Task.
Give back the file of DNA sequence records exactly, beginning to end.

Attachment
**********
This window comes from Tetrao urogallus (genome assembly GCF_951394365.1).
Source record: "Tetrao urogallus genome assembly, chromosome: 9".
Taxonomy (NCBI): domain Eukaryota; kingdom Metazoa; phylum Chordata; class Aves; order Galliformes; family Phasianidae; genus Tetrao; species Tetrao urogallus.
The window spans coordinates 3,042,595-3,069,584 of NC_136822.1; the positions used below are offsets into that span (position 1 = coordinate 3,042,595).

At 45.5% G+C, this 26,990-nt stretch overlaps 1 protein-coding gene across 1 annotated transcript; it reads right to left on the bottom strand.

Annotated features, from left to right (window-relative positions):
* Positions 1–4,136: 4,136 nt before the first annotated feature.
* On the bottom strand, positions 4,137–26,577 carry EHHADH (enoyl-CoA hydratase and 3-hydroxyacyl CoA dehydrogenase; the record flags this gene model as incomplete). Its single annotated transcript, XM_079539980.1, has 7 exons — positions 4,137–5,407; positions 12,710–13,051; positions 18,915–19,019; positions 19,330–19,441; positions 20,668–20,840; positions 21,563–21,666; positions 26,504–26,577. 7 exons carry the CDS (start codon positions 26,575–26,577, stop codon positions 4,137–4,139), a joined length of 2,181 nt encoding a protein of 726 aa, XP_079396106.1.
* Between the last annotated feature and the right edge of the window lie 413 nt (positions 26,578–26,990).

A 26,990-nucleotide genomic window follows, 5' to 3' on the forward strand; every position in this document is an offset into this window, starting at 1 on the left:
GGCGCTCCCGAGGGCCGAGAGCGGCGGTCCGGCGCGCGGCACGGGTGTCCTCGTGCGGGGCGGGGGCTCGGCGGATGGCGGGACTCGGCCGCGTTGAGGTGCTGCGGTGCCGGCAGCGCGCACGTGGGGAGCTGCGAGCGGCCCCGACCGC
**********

This window comes from Tetrao urogallus (genome assembly GCF_951394365.1).
Source record: "Tetrao urogallus genome assembly, chromosome: 9".
Taxonomy (NCBI): domain Eukaryota; kingdom Metazoa; phylum Chordata; class Aves; order Galliformes; family Phasianidae; genus Tetrao; species Tetrao urogallus.
The window spans coordinates 3,042,595-3,069,584 of NC_136822.1; the positions used below are offsets into that span (position 1 = coordinate 3,042,595).

At 45.5% G+C, this 26,990-nt stretch overlaps 1 protein-coding gene across 1 annotated transcript; it reads right to left on the bottom strand.

Annotated features, from left to right (window-relative positions):
* Positions 1–4,136: 4,136 nt before the first annotated feature.
* On the bottom strand, positions 4,137–26,577 carry EHHADH (enoyl-CoA hydratase and 3-hydroxyacyl CoA dehydrogenase; the record flags this gene model as incomplete). Its single annotated transcript, XM_079539980.1, has 7 exons — positions 4,137–5,407; positions 12,710–13,051; positions 18,915–19,019; positions 19,330–19,441; positions 20,668–20,840; positions 21,563–21,666; positions 26,504–26,577. 7 exons carry the CDS (start codon positions 26,575–26,577, stop codon positions 4,137–4,139), a joined length of 2,181 nt encoding a protein of 726 aa, XP_079396106.1.
* Between the last annotated feature and the right edge of the window lie 413 nt (positions 26,578–26,990).

A 26,990-nucleotide genomic window follows, 5' to 3' on the forward strand; every position in this document is an offset into this window, starting at 1 on the left:
GGCGCTCCCGAGGGCCGAGAGCGGCGGTCCGGCGCGCGGCACGGGTGTCCTCGTGCGGGGCGGGGGCTCGGCGGATGGCGGGACTCGGCCGCGTTGAGGTGCTGCGGTGCCGGCAGCGCGCACGTGGGGAGCTGCGAGCGGCCCCGACCGC